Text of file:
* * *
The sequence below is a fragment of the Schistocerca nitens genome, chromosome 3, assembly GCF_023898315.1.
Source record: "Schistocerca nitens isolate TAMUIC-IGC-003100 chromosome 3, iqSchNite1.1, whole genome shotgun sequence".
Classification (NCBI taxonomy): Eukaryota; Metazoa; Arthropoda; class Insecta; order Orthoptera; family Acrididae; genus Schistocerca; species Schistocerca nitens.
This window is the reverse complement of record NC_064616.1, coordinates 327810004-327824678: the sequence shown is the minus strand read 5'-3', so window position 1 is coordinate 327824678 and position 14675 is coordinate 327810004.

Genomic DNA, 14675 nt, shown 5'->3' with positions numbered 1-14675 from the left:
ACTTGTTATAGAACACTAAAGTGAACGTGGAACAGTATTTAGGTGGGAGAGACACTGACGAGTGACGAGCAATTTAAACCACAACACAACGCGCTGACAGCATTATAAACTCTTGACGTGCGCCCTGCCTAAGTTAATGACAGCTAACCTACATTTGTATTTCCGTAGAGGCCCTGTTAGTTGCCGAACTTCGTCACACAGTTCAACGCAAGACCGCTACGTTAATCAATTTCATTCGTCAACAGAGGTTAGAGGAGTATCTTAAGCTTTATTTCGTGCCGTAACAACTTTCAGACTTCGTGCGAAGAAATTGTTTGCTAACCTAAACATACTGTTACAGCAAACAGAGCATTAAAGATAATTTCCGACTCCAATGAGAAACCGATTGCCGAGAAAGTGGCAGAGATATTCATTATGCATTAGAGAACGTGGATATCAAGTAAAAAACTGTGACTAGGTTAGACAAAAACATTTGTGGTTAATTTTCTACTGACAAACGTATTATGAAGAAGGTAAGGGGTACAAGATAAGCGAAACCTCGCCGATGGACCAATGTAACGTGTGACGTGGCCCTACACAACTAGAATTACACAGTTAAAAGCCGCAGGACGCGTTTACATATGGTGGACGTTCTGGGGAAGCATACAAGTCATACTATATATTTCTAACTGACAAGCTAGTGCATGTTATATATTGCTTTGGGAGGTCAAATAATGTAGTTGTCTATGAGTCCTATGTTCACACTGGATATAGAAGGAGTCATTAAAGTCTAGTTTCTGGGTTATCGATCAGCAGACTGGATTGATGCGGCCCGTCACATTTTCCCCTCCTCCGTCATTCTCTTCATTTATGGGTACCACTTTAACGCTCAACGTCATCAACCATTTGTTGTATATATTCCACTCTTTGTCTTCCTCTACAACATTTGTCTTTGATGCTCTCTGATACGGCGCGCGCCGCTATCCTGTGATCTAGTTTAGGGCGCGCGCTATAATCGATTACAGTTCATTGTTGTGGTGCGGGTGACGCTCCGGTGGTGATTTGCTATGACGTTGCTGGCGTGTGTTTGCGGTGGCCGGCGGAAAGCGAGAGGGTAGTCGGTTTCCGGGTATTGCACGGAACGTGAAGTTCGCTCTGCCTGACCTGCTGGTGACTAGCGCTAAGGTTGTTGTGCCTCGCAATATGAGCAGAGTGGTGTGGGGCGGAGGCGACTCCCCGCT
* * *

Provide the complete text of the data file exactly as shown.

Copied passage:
The sequence below is a fragment of the Schistocerca nitens genome, chromosome 3, assembly GCF_023898315.1.
Source record: "Schistocerca nitens isolate TAMUIC-IGC-003100 chromosome 3, iqSchNite1.1, whole genome shotgun sequence".
Classification (NCBI taxonomy): Eukaryota; Metazoa; Arthropoda; class Insecta; order Orthoptera; family Acrididae; genus Schistocerca; species Schistocerca nitens.
This window is the reverse complement of record NC_064616.1, coordinates 327810004-327824678: the sequence shown is the minus strand read 5'-3', so window position 1 is coordinate 327824678 and position 14675 is coordinate 327810004.

Genomic DNA, 14675 nt, shown 5'->3' with positions numbered 1-14675 from the left:
ACTTGTTATAGAACACTAAAGTGAACGTGGAACAGTATTTAGGTGGGAGAGACACTGACGAGTGACGAGCAATTTAAACCACAACACAACGCGCTGACAGCATTATAAACTCTTGACGTGCGCCCTGCCTAAGTTAATGACAGCTAACCTACATTTGTATTTCCGTAGAGGCCCTGTTAGTTGCCGAACTTCGTCACACAGTTCAACGCAAGACCGCTACGTTAATCAATTTCATTCGTCAACAGAGGTTAGAGGAGTATCTTAAGCTTTATTTCGTGCCGTAACAACTTTCAGACTTCGTGCGAAGAAATTGTTTGCTAACCTAAACATACTGTTACAGCAAACAGAGCATTAAAGATAATTTCCGACTCCAATGAGAAACCGATTGCCGAGAAAGTGGCAGAGATATTCATTATGCATTAGAGAACGTGGATATCAAGTAAAAAACTGTGACTAGGTTAGACAAAAACATTTGTGGTTAATTTTCTACTGACAAACGTATTATGAAGAAGGTAAGGGGTACAAGATAAGCGAAACCTCGCCGATGGACCAATGTAACGTGTGACGTGGCCCTACACAACTAGAATTACACAGTTAAAAGCCGCAGGACGCGTTTACATATGGTGGACGTTCTGGGGAAGCATACAAGTCATACTATATATTTCTAACTGACAAGCTAGTGCATGTTATATATTGCTTTGGGAGGTCAAATAATGTAGTTGTCTATGAGTCCTATGTTCACACTGGATATAGAAGGAGTCATTAAAGTCTAGTTTCTGGGTTATCGATCAGCAGACTGGATTGATGCGGCCCGTCACATTTTCCCCTCCTCCGTCATTCTCTTCATTTATGGGTACCACTTTAACGCTCAACGTCATCAACCATTTGTTGTATATATTCCACTCTTTGTCTTCCTCTACAACATTTGTCTTTGATGCTCTCTGATACGGCGCGCGCCGCTATCCTGTGATCTAGTTTAGGGCGCGCGCTATAATCGATTACAGTTCATTGTTGTGGTGCGGGTGACGCTCCGGTGGTGATTTGCTATGACGTTGCTGGCGTGTGTTTGCGGTGGCCGGCGGAAAGCGAGAGGGTAGTCGGTTTCCGGGTATTGCACGGAACGTGAAGTTCGCTCTGCCTGACCTGCTGGTGACTAGCGCTAAGGTTGTTGTGCCTCGCAATATGAGCAGAGTGGTGTGGGGCGGAGGCGACTCCCCGCT